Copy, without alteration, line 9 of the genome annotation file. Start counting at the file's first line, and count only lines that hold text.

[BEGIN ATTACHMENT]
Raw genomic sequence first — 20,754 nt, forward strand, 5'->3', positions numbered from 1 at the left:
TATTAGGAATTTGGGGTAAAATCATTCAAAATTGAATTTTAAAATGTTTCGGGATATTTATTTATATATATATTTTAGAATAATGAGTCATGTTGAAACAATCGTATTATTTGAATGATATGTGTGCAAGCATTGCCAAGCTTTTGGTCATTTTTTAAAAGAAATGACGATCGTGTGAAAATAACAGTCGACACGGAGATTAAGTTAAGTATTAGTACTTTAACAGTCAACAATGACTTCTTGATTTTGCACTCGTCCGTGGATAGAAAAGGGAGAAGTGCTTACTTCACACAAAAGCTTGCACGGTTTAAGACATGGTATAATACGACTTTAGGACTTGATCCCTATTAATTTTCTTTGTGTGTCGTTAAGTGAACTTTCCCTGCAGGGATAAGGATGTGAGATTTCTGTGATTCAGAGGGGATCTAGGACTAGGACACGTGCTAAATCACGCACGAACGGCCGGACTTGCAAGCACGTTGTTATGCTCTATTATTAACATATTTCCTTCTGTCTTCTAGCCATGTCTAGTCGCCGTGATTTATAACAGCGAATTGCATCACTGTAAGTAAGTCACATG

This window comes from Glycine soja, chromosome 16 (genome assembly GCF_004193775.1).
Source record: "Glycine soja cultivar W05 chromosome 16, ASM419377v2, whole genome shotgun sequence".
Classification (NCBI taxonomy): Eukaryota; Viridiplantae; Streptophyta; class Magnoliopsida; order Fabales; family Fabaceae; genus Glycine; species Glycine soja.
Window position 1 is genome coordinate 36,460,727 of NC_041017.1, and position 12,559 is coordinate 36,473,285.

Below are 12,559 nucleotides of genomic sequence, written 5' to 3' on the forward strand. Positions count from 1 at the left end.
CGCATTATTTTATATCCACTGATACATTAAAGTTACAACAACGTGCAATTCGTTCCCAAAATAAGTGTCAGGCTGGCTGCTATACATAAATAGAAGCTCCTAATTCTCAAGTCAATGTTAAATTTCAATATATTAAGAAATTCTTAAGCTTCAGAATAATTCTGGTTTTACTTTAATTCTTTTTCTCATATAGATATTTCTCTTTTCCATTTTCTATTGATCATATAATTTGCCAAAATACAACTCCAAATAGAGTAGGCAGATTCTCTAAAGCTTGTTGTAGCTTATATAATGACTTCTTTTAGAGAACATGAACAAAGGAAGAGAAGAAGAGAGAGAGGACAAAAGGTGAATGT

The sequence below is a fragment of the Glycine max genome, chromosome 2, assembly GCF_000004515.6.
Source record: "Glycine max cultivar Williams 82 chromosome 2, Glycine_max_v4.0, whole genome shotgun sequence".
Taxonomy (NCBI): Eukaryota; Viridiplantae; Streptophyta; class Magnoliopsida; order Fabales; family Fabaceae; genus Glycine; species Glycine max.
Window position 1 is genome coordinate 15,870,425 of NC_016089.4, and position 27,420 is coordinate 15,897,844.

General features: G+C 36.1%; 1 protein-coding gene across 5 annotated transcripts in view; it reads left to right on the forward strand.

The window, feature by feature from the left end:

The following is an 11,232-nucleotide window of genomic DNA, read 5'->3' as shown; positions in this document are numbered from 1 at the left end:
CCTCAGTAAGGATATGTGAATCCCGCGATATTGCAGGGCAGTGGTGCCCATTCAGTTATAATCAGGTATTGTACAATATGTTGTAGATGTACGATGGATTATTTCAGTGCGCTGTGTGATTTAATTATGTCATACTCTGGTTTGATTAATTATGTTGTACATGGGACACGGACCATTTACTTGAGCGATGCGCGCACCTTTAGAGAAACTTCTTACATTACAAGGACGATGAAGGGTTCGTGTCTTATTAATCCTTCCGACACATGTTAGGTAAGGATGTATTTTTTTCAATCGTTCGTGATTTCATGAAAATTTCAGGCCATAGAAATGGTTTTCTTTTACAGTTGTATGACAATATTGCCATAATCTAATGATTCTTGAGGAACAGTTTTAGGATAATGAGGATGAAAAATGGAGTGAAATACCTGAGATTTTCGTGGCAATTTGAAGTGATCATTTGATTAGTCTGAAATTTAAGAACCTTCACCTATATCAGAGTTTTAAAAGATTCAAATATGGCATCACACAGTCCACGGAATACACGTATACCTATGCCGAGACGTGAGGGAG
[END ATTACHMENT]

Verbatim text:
The sequence below is a fragment of the Glycine max genome, chromosome 2, assembly GCF_000004515.6.